In this retrospective study, we have analyzed the diagnostic and therapeutic approach to the patients with TC and AC in our institution in the last 20 years and compared them with the recommendations recently published for assessing the quality of the clinical service provided so far. In the last twenty years, a structured care for the management of bronchial NET patients including a dedicated multidisciplinary approach did not exist at our institution. Moreover, we have assessed the clinical outcomes on the basis of patient records and recorded the most relevant findings.

2. Patients and Methods

One hundred and seven patients with a bronchial NET have been diagnosed, treated, or followed-up at our institution from 1st January 1995 to 31st December 2015. Sixty patients have been excluded as they had SCLC and one patient has been excluded as she had a LCNEC. We excluded the patients with LCNEC or SCLC due to the biological and clinical differences between these tumors and the other bronchial NET. No other exclusion criteria applied. Thus, forty-six patients with TC or AC have been finally included in our study. The most relevant anthropometric data of the patients and the general information regarding their inpatient or outpatient care at our institution were recorded in an electronic database, built for the scope. We have collected laboratory, imaging, treatment, and follow-up data from patient charts and the electronic system of the hospital. We analyzed these findings and compared them with the international recommendations published in 2015 [2]. Moreover, we have divided the patients in chronological subgroups and analyzed the differences in terms of professional practice. The aim was to assess the management of patients with a bronchial NET in the last twenty years and identify the weakest areas in the management of these patients with the ultimate goal of improving future patient care. The blood tests were performed in the laboratory of our institution, with the exception of chromogranin A that was sent abroad (Laboratory of Neuroendocrinology, Royal Victoria Hospital, Belfast, UK). The majority of the radiological investigations were done at our institution. When the patient had imaging done elsewhere, we collected and reviewed the scans at the radiology department of our institution. The pathology specimens have been processed and analyzed at our institution and if the specimen was collected elsewhere, the pathology block was subsequently processed and reviewed at our institution.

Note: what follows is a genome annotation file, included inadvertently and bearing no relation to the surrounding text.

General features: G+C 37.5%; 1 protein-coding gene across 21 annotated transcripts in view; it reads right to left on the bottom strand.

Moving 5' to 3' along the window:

With regard to the chronological subgroup analysis of the professional practice, we have applied chi-squared tests for testing the differences between the periods with a statistically sufficient number of patients. Since a quite large number of other tumors appeared in our patient population, a Bayesian Fisher exact test on contingency tables was performed to investigate the proportion of occurrences of the second and third tumors, and by using simple uniform priors on the proportions, the posterior distribution of the beta-binomial model was assessed. Unfortunately, the comparison of the data on the occurrences of the second and third tumors with the corresponding data from the general oncological population in Ireland was not possible due to the unavailability of a national database record.

This study is compliant with the declaration of Helsinki of the World Medical Association and as per its audit nature did not require ethical committee approval.

3. Results

Forty-six consecutive patients were collected. Twenty-three patients were female (48.9%), and twenty-four were male (51.1%). The mean age was 55 years (range: 15–82 years). Thirty-seven patients had a histological diagnosis consistent with TC (80.4%) and five with AC (10.9%) (Table 1). Four patients were diagnosed with a bronchial NET but the histological characterization of their specimens was inadequate for a more precise definition (8.7%).